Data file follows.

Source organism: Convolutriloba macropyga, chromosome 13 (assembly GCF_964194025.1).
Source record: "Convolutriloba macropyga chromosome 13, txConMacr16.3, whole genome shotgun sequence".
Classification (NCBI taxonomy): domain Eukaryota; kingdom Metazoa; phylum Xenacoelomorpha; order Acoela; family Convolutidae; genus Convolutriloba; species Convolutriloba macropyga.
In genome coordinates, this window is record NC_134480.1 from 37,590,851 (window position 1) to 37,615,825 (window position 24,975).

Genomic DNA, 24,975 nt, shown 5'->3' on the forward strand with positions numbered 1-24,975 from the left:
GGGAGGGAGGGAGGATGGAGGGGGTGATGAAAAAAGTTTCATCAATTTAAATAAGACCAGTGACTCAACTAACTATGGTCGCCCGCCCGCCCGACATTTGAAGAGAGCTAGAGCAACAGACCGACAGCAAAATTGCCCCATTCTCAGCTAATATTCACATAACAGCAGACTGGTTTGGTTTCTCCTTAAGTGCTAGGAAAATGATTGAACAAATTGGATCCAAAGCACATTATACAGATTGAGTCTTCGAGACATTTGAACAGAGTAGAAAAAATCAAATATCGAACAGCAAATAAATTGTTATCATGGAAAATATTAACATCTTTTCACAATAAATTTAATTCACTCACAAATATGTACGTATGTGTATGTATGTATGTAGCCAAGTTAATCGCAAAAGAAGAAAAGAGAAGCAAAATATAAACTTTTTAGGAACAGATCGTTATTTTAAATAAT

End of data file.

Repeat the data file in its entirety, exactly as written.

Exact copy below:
Source organism: Convolutriloba macropyga, chromosome 13 (assembly GCF_964194025.1).
Source record: "Convolutriloba macropyga chromosome 13, txConMacr16.3, whole genome shotgun sequence".
Classification (NCBI taxonomy): domain Eukaryota; kingdom Metazoa; phylum Xenacoelomorpha; order Acoela; family Convolutidae; genus Convolutriloba; species Convolutriloba macropyga.
In genome coordinates, this window is record NC_134480.1 from 37,590,851 (window position 1) to 37,615,825 (window position 24,975).

Genomic DNA, 24,975 nt, shown 5'->3' on the forward strand with positions numbered 1-24,975 from the left:
GGGAGGGAGGGAGGATGGAGGGGGTGATGAAAAAAGTTTCATCAATTTAAATAAGACCAGTGACTCAACTAACTATGGTCGCCCGCCCGCCCGACATTTGAAGAGAGCTAGAGCAACAGACCGACAGCAAAATTGCCCCATTCTCAGCTAATATTCACATAACAGCAGACTGGTTTGGTTTCTCCTTAAGTGCTAGGAAAATGATTGAACAAATTGGATCCAAAGCACATTATACAGATTGAGTCTTCGAGACATTTGAACAGAGTAGAAAAAATCAAATATCGAACAGCAAATAAATTGTTATCATGGAAAATATTAACATCTTTTCACAATAAATTTAATTCACTCACAAATATGTACGTATGTGTATGTATGTATGTAGCCAAGTTAATCGCAAAAGAAGAAAAGAGAAGCAAAATATAAACTTTTTAGGAACAGATCGTTATTTTAAATAAT